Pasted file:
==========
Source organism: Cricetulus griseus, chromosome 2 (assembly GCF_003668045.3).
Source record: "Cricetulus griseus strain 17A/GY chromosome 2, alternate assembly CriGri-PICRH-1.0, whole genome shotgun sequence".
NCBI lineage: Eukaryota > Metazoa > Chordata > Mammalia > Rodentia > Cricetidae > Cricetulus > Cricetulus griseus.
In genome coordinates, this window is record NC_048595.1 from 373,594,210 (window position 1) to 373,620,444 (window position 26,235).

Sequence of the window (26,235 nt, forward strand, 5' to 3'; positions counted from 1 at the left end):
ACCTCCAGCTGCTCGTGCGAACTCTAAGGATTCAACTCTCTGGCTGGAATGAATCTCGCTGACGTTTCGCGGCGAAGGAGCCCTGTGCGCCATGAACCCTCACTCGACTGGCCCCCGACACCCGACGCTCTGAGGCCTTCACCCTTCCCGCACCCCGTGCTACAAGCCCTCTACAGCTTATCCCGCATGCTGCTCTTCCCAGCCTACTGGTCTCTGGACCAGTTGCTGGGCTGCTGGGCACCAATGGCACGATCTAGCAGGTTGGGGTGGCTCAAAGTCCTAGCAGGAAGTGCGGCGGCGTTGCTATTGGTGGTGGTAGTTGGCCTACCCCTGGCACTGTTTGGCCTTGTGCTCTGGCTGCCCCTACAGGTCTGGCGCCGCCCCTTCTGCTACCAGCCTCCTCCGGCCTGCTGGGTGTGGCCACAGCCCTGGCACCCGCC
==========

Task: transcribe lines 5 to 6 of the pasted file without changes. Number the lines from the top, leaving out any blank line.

Sequence of the window (26,235 nt, forward strand, 5' to 3'; positions counted from 1 at the left end):
ACCTCCAGCTGCTCGTGCGAACTCTAAGGATTCAACTCTCTGGCTGGAATGAATCTCGCTGACGTTTCGCGGCGAAGGAGCCCTGTGCGCCATGAACCCTCACTCGACTGGCCCCCGACACCCGACGCTCTGAGGCCTTCACCCTTCCCGCACCCCGTGCTACAAGCCCTCTACAGCTTATCCCGCATGCTGCTCTTCCCAGCCTACTGGTCTCTGGACCAGTTGCTGGGCTGCTGGGCACCAATGGCACGATCTAGCAGGTTGGGGTGGCTCAAAGTCCTAGCAGGAAGTGCGGCGGCGTTGCTATTGGTGGTGGTAGTTGGCCTACCCCTGGCACTGTTTGGCCTTGTGCTCTGGCTGCCCCTACAGGTCTGGCGCCGCCCCTTCTGCTACCAGCCTCCTCCGGCCTGCTGGGTGTGGCCACAGCCCTGGCACCCGCC